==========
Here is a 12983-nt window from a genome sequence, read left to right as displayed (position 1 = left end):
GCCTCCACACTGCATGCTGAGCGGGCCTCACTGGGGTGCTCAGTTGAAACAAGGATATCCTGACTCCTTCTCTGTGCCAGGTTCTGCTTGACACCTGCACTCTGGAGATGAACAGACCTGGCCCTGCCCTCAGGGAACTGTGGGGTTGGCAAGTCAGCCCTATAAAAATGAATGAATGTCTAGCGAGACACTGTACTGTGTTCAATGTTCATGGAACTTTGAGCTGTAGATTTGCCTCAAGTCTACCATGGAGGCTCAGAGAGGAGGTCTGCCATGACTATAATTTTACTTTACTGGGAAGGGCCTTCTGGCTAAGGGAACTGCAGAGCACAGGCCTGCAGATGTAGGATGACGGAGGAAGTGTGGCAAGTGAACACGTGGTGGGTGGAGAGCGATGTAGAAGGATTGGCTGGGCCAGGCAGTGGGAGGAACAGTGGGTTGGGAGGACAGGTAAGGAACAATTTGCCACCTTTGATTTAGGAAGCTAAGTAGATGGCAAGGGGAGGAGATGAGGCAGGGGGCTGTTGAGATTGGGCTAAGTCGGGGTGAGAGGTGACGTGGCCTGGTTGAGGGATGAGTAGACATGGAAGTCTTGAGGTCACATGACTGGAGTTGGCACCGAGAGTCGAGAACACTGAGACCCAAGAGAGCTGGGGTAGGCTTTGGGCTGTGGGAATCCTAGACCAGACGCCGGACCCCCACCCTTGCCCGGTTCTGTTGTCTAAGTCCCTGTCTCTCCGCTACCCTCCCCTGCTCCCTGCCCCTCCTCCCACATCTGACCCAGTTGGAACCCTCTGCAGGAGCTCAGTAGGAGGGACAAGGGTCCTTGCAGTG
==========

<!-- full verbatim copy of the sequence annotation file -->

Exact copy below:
Here is a 12983-nt window from a genome sequence, read left to right as displayed (position 1 = left end):
GCCTCCACACTGCATGCTGAGCGGGCCTCACTGGGGTGCTCAGTTGAAACAAGGATATCCTGACTCCTTCTCTGTGCCAGGTTCTGCTTGACACCTGCACTCTGGAGATGAACAGACCTGGCCCTGCCCTCAGGGAACTGTGGGGTTGGCAAGTCAGCCCTATAAAAATGAATGAATGTCTAGCGAGACACTGTACTGTGTTCAATGTTCATGGAACTTTGAGCTGTAGATTTGCCTCAAGTCTACCATGGAGGCTCAGAGAGGAGGTCTGCCATGACTATAATTTTACTTTACTGGGAAGGGCCTTCTGGCTAAGGGAACTGCAGAGCACAGGCCTGCAGATGTAGGATGACGGAGGAAGTGTGGCAAGTGAACACGTGGTGGGTGGAGAGCGATGTAGAAGGATTGGCTGGGCCAGGCAGTGGGAGGAACAGTGGGTTGGGAGGACAGGTAAGGAACAATTTGCCACCTTTGATTTAGGAAGCTAAGTAGATGGCAAGGGGAGGAGATGAGGCAGGGGGCTGTTGAGATTGGGCTAAGTCGGGGTGAGAGGTGACGTGGCCTGGTTGAGGGATGAGTAGACATGGAAGTCTTGAGGTCACATGACTGGAGTTGGCACCGAGAGTCGAGAACACTGAGACCCAAGAGAGCTGGGGTAGGCTTTGGGCTGTGGGAATCCTAGACCAGACGCCGGACCCCCACCCTTGCCCGGTTCTGTTGTCTAAGTCCCTGTCTCTCCGCTACCCTCCCCTGCTCCCTGCCCCTCCTCCCACATCTGACCCAGTTGGAACCCTCTGCAGGAGCTCAGTAGGAGGGACAAGGGTCCTTGCAGTG